Carpet beetles are found throughout Virginia and occur in both clean and cluttered dwellings.
The four most important and most common species are the black carpet beetle (Attagenus mezatoma) shown here, the varied carpet beetle (Anthrenus verbasci), the common carpet beetle (Anthrenus scrophulariae), and the furniture beetle (Anthrenus flavipes). The adults feed primarily on pollen and nectar and can be found on outdoor plants during the summer. The adult stages of carpet beetles are small, oval insects, usually less than 1/4 inch long. Carpet beetle larvae are usually about the size of the adult beetle, 1/4 inch or less in length but they have dense tufts of long setae (bristles) on their bodies. Black carpet beetle larvae have a long tuft of hair at the end of their bodies. Adult carpet beetles are commonly found indoors at windows. Carpet beetle larvae often wander about the infested location-- from room to room in a house. This behavior results in spreading the infestation throughout the house.
All of these beetle species have a complete life cycle--egg, larva, pupa, and adult. Adults can mate and reproduce without feeding. Females can lay from 30 to 100 eggs, depending on the species. Eggs are laid in lint, behind and under baseboards, in floor cracks, or other dark and protected locations. Eggs hatch in one to three weeks. Larvae develop over a 3 to 36 month period and can molt (shed their skin) from 5 to 12 times. The pupal stage lasts 6 to 24 days, but the adult may take up to three weeks before it emerges.
The larval stages cause damage to a variety of material. Their preferred food varies with the species, but all carpet beetle larvae can feed on wool carpets and other wool products, furs, hides, horns, feathers, hair, and silk. They will also feed on linen, cotton, and rayon if these fabrics are soiled with juice, food, or animal excreta. They can be pests in cereals, stored grains, nuts, meal, Indian corn, red pepper, and similar products. Carpet beetle larvae are frequently pests of insect collections and other museum specimens.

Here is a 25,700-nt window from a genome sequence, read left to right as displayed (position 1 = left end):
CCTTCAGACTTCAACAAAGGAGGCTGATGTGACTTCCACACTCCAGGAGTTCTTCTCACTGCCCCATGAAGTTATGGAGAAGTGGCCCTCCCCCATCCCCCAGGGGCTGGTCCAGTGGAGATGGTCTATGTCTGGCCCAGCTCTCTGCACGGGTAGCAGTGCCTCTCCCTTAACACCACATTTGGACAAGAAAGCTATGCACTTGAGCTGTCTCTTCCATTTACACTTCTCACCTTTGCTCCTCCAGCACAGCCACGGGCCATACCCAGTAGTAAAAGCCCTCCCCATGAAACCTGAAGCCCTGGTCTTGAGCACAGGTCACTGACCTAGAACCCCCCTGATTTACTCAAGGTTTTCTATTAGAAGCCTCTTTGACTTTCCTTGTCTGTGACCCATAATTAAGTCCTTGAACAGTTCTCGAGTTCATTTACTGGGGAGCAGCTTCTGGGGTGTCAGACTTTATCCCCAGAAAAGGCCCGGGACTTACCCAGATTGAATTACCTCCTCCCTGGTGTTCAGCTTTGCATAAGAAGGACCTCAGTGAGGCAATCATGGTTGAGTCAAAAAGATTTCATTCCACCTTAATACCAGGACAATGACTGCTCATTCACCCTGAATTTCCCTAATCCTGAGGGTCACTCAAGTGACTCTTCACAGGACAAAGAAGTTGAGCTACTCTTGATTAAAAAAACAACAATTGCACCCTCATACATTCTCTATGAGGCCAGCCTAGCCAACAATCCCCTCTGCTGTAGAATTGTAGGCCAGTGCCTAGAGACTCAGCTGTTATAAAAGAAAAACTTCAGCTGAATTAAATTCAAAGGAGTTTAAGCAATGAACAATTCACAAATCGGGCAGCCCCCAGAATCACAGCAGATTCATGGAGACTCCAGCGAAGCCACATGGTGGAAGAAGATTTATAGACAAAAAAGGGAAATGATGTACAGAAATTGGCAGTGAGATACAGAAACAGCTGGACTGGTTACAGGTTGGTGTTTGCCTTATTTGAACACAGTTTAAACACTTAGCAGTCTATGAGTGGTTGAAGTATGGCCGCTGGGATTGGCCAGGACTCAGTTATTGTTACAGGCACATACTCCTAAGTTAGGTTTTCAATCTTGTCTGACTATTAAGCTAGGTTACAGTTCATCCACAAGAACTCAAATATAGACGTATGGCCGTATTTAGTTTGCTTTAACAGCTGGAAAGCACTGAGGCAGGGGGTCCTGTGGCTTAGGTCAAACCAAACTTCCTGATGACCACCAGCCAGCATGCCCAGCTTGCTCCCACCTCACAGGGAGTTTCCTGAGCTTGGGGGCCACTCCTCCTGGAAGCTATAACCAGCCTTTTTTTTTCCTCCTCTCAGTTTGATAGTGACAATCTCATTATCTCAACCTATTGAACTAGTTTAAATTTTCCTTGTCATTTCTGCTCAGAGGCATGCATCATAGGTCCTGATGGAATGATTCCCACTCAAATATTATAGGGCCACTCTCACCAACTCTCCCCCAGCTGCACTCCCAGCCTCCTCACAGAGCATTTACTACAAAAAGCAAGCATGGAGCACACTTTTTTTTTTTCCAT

Look for and discard infested material. Check all types of wool, hides, dried meat, dried foods, stored candy, and under wool carpets. Vacuum regularly where found and use moth crystals or flakes when storing wool. Carpet beetles may be coming from an abandoned bird or bee/wasp nest or from a dead mouse or squirrel in a wall. In addition carpet beetles feed on dead dried insects that collect in window frames.
The old skins are often mistaken for live larvae, and can give the impression of a larger infestation than really exists.
Virginia Cooperative Extension materials are available for public use, re-print, or citation without further permission, provided the use includes credit to the author and to Virginia Cooperative Extension, Virginia Tech, and Virginia State University.
Issued in furtherance of Cooperative Extension work, Virginia Polytechnic Institute and State University, Virginia State University, and the U.S. Department of Agriculture cooperating. Edwin J. Jones, Director, Virginia Cooperative Extension, Virginia Tech, Blacksburg; M. Ray McKinnie, Interim Administrator, 1890 Extension Program, Virginia State University, Petersburg.
May 16, 2011